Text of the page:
I am getting my feet wet with python, and I have to admit - it is fun!
I have a few questions:
1) I am not writing in a case sensitive lang, so I wanted autoComplete to offer options even if they didnt match the case. I tried setting editor.autoCSetIgnoreCase(1), but it still didnt offer matches. I also put it into startup.py - also didnt work. I checked it by testing console.write(str(autoCGetIgnoreCase())) and it was writing true! What am I missing?
2) In the API for npp, there are some functions which say they have 2 return values... I dont understand that.
E.g. getLine(line) - Retrieve the contents of a line. Returns the length of the line.
This function returns the contents, so what does it mean that it returns the length?
And there are more like this.
3) Python in general, is there a special editor to write python code?
E.g. Is there something like visual studio that offers autoComplete and debugging etc.?
Thanks in advance,
I don't know the answer to 1, sorry. I presume you're using a notepad++ api
file to do the autocomplete - you're then probably at the mercy of n++, and
what it thinks are matches, rather than what scintilla thinks are
matches, hence the autoCSetIgnoreCase has no effect. You could do the auto
complete yourself - see the scintilla documentation on autocomplete (and
user lists, which are more flexible, but a bit more effort).
The documentation for the scintilla functions is taken directly from
scintilla. Unfortunately this is basically a C api, and hence it needs
things like string lengths to be passed in and returned. Python Script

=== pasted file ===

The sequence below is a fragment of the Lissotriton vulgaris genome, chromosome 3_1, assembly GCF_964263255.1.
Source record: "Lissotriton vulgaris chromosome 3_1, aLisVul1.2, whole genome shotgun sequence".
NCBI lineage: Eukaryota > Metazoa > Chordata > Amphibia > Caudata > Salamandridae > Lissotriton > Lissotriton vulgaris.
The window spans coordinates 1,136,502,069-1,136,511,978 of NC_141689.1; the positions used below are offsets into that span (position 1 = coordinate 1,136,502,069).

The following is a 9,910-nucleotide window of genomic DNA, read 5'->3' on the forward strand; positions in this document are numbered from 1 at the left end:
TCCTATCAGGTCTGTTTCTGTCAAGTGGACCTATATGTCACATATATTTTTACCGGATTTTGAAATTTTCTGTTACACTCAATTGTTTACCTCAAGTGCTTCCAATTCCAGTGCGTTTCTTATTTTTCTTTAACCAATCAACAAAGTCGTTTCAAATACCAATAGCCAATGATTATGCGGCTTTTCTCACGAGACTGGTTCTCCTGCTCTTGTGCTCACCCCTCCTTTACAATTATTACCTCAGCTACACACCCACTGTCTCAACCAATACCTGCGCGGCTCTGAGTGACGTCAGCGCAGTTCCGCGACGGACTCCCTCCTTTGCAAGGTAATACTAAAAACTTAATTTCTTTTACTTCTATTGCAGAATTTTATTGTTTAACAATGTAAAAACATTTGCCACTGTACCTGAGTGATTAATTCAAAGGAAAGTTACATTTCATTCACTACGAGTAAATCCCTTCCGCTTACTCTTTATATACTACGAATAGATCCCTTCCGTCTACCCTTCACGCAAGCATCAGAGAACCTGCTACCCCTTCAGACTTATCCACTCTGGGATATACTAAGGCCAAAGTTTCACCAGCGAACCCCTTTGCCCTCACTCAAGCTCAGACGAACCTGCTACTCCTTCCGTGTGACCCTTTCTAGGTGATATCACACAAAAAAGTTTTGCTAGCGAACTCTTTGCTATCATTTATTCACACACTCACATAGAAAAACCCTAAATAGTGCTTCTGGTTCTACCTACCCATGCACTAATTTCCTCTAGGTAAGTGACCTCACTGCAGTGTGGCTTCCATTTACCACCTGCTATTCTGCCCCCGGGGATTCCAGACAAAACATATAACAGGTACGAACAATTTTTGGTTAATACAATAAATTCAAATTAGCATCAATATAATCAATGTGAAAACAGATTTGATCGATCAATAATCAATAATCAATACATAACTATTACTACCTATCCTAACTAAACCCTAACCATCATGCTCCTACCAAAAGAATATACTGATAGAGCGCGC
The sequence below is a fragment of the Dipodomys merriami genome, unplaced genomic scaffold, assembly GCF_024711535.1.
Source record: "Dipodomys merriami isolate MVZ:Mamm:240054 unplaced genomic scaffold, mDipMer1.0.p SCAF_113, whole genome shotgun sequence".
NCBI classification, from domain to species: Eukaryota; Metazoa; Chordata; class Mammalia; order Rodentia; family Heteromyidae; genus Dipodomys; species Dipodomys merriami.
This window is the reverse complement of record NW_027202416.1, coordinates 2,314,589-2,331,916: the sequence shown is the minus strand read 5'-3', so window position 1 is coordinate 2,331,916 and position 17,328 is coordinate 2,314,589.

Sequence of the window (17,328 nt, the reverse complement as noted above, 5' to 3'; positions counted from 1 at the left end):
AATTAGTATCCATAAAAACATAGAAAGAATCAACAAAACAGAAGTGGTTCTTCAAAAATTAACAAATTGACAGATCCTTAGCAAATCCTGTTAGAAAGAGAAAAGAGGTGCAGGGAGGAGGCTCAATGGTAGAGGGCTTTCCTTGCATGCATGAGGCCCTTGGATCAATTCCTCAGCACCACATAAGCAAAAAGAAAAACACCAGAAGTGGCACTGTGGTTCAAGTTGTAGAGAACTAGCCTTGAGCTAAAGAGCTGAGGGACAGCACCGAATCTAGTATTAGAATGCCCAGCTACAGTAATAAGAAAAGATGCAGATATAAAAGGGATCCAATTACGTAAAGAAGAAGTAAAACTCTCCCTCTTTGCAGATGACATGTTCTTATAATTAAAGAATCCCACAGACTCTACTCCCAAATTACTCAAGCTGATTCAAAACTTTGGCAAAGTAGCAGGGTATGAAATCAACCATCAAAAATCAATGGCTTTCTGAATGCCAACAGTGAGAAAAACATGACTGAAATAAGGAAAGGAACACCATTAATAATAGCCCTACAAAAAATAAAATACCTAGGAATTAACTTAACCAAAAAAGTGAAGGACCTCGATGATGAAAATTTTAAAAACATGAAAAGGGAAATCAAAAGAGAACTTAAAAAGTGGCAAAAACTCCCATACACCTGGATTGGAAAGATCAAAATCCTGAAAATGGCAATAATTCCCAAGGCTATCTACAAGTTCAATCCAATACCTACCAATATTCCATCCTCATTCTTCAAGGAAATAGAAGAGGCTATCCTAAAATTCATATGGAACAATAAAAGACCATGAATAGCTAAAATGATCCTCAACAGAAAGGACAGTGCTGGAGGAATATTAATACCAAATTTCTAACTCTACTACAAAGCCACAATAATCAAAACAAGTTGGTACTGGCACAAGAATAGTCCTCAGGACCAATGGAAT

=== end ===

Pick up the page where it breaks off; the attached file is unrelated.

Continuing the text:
wraps all that up for you (including in some cases the string encoding), so
you just call getLine() and you get the python string back. Under the
covers, it actually calls getLine twice, once to see how big a buffer is
needed, then again to get the contents of the line. It's then converted to
a python string, and given back to you. What all this means is that the
documentation is in some (many) cases, not correct for the parameters.
There is a disclaimer in the docs to this effect.
I've not used it, but I believe PyCharm is very good (and it's from
JetBrains, and *everything * from them is good)
Hope that helps.
1) Not sure
2) See this. I ran editor.getLine(0) in the console and it looks like it is just returning the string. However I will state this was using v0.9.2 which may be different since there are newer versions out.
3) I usually use IDLE which comes bundled with the Windows installer for Python. When installing you have to make sure to install the Tkinter package (I think that's the name) and that will also install IDLE. It is nothing fancy but it does everything I've needed so far. There are also other editors but I can't speak for those since I haven't ever really used them but some look very powerful when working with large projects.
Thanks for your responses
Yes, I am using Notepad++ autoC - I didnt know that it didnt use scintilla for this - Thanks for pointing that out to me
I understand - I guess I didnt see that disclaimer
Great - thanks. I think I'll stick with IDLE for now